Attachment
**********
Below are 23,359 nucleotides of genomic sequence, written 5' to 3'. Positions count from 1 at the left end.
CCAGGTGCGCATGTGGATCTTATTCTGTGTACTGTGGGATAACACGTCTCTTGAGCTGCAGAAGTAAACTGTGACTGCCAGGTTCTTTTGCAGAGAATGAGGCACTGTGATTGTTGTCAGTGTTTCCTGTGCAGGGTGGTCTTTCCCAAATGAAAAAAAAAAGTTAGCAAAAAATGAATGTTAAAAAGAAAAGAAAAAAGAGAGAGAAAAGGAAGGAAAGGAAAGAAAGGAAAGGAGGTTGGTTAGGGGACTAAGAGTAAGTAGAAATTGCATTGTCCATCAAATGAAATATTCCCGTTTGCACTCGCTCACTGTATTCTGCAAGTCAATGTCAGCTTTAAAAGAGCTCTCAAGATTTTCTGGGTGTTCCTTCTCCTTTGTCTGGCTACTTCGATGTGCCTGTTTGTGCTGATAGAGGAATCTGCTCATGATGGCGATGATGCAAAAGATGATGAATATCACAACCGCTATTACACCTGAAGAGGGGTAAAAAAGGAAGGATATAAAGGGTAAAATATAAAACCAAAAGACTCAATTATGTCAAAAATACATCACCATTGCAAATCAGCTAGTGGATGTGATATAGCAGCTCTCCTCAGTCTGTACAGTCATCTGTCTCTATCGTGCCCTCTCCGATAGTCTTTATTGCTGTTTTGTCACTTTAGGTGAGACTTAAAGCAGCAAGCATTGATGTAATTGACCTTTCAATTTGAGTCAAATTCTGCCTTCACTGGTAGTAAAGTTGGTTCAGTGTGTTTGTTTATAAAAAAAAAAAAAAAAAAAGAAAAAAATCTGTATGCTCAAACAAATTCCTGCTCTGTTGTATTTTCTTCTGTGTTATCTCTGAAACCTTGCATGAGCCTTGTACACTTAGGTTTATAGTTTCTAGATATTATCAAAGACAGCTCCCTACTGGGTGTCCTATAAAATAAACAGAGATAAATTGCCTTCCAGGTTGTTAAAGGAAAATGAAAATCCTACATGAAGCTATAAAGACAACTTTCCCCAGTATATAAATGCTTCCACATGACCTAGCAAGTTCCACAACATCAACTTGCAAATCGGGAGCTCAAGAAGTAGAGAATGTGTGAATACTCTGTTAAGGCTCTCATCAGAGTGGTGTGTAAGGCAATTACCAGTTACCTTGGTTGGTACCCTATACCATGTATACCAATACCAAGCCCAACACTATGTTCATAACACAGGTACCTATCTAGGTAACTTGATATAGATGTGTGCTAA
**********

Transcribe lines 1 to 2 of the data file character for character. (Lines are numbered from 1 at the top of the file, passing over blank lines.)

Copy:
Below are 23,359 nucleotides of genomic sequence, written 5' to 3'. Positions count from 1 at the left end.
CCAGGTGCGCATGTGGATCTTATTCTGTGTACTGTGGGATAACACGTCTCTTGAGCTGCAGAAGTAAACTGTGACTGCCAGGTTCTTTTGCAGAGAATGAGGCACTGTGATTGTTGTCAGTGTTTCCTGTGCAGGGTGGTCTTTCCCAAATGAAAAAAAAAAGTTAGCAAAAAATGAATGTTAAAAAGAAAAGAAAAAAGAGAGAGAAAAGGAAGGAAAGGAAAGAAAGGAAAGGAGGTTGGTTAGGGGACTAAGAGTAAGTAGAAATTGCATTGTCCATCAAATGAAATATTCCCGTTTGCACTCGCTCACTGTATTCTGCAAGTCAATGTCAGCTTTAAAAGAGCTCTCAAGATTTTCTGGGTGTTCCTTCTCCTTTGTCTGGCTACTTCGATGTGCCTGTTTGTGCTGATAGAGGAATCTGCTCATGATGGCGATGATGCAAAAGATGATGAATATCACAACCGCTATTACACCTGAAGAGGGGTAAAAAAGGAAGGATATAAAGGGTAAAATATAAAACCAAAAGACTCAATTATGTCAAAAATACATCACCATTGCAAATCAGCTAGTGGATGTGATATAGCAGCTCTCCTCAGTCTGTACAGTCATCTGTCTCTATCGTGCCCTCTCCGATAGTCTTTATTGCTGTTTTGTCACTTTAGGTGAGACTTAAAGCAGCAAGCATTGATGTAATTGACCTTTCAATTTGAGTCAAATTCTGCCTTCACTGGTAGTAAAGTTGGTTCAGTGTGTTTGTTTATAAAAAAAAAAAAAAAAAAAGAAAAAAATCTGTATGCTCAAACAAATTCCTGCTCTGTTGTATTTTCTTCTGTGTTATCTCTGAAACCTTGCATGAGCCTTGTACACTTAGGTTTATAGTTTCTAGATATTATCAAAGACAGCTCCCTACTGGGTGTCCTATAAAATAAACAGAGATAAATTGCCTTCCAGGTTGTTAAAGGAAAATGAAAATCCTACATGAAGCTATAAAGACAACTTTCCCCAGTATATAAATGCTTCCACATGACCTAGCAAGTTCCACAACATCAACTTGCAAATCGGGAGCTCAAGAAGTAGAGAATGTGTGAATACTCTGTTAAGGCTCTCATCAGAGTGGTGTGTAAGGCAATTACCAGTTACCTTGGTTGGTACCCTATACCATGTATACCAATACCAAGCCCAACACTATGTTCATAACACAGGTACCTATCTAGGTAACTTGATATAGATGTGTGCTAA